Working Caregivers: Managing Your Other Fulltime Job
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Working caregivers may:
- Lose time from work
- Experience lower productivity at work
- Quit their jobs to provide care
- Lose career opportunities
- Experience reduced future earnings
If you are among the one in three caregivers who works outside the home, there are some things you can do to help address the issues unique to working caregivers.
Providing care for an older loved can be a full-time job. If you're providing full-time care and working outside the home, you've most likely sacrificed leisure time and may be suffering the effects of stress. Here are some tips to help you meet the unique challenges of being a working caregiver.
Make a list of what is needed and when it's needed.
CHOOSE THE APPROPRIATE TYPE OF CARE
Decide what level of care is needed for your loved one. Can care be delivered at home, such as companion care, chores or home nursing? Or would adult day care be a better option?
RESEARCH FINANCIAL OPTIONS
Check if any in-home care options are covered by your loved one's insurance policy. Investigate whether your loved one qualifies for service through Medicare or Medicaid. Decide how much you can afford to spend on outside resources, or call your local office on aging to inquire about community or county resources that may be available.
EXPLORE CARE OPTIONS
Check out community and in-home eldercare providers in your area. Online services such as www.211cleveland.org (United Way) or aging.ohio.gov Ohio Department on Aging offer searchable databases of services by type or location. Talk to friends who have been caregivers to find out where they went for help.
CONSIDER INFORMAL OR FORMAL ARRANGEMENTS
There may be chores or other tasks that can be done by friends, family, neighbors or church members. Your local senior center, schools or other organization may have programs for community volunteers. If medical or personal care, such as help toileting, is needed, you will need a person who is trained and competent. Check references carefully.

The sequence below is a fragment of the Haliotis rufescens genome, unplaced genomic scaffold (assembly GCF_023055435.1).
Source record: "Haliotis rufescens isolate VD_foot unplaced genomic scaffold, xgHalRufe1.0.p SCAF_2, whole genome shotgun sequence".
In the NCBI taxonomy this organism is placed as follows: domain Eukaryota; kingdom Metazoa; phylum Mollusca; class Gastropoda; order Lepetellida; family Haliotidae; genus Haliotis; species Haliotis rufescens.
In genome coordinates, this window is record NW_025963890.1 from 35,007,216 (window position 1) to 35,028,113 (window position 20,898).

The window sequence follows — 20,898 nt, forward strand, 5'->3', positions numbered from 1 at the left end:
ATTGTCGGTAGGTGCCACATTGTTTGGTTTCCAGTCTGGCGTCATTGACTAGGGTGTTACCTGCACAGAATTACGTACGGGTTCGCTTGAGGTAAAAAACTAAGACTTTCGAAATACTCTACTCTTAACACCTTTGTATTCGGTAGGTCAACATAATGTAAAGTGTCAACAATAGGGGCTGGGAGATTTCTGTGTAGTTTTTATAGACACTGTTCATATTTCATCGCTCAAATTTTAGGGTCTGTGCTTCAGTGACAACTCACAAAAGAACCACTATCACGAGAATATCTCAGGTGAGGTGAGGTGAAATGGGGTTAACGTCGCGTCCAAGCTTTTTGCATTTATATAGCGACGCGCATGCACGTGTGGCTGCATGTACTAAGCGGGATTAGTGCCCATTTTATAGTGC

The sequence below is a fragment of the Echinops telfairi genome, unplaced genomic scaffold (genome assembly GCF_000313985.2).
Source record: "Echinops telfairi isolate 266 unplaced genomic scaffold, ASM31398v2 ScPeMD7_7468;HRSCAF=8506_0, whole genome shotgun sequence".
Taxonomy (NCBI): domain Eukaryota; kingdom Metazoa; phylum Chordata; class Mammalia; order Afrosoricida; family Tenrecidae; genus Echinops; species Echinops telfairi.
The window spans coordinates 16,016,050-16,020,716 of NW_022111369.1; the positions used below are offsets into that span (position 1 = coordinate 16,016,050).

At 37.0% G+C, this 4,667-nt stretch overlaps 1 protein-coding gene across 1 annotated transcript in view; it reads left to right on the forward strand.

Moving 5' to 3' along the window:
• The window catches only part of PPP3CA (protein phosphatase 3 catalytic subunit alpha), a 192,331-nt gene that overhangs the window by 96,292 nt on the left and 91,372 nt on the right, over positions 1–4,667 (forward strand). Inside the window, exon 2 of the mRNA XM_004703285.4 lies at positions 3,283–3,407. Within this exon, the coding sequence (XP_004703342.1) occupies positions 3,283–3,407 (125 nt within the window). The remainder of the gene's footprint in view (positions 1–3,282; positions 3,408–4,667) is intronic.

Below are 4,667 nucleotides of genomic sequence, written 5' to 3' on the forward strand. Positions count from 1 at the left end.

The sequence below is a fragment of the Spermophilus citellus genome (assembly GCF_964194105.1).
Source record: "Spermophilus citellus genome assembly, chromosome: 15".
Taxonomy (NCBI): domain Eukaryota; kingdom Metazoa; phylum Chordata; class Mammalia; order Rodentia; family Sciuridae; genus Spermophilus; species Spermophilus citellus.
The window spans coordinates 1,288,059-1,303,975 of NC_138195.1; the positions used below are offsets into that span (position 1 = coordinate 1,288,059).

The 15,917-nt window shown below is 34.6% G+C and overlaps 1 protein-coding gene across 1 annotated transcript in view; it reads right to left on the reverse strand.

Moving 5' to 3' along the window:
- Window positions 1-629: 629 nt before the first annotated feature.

HAVE A FAMILY MEETING
This can be useful for discussing difficult medical and legal issues. It's important to include the care recipient if at all possible. Help ensure an open, supportive environment where needs, concerns and delegation of tasks can be discussed freely. If there are family dynamics at play that make it difficult, consider using a professional care manager or social worker to help the family develop a plan of care and make/monitor care arrangements.
TALK TO YOUR EMPLOYER
Many employers offer flexible work hours, family illness days or leave time to employees caring for an older adult. If there are other employees involved in caregiving, your employer might consider holding a company "caregiver fair" or series of lunchtime seminars on issues such as making home care arrangements or dealing with the stress of caregiving.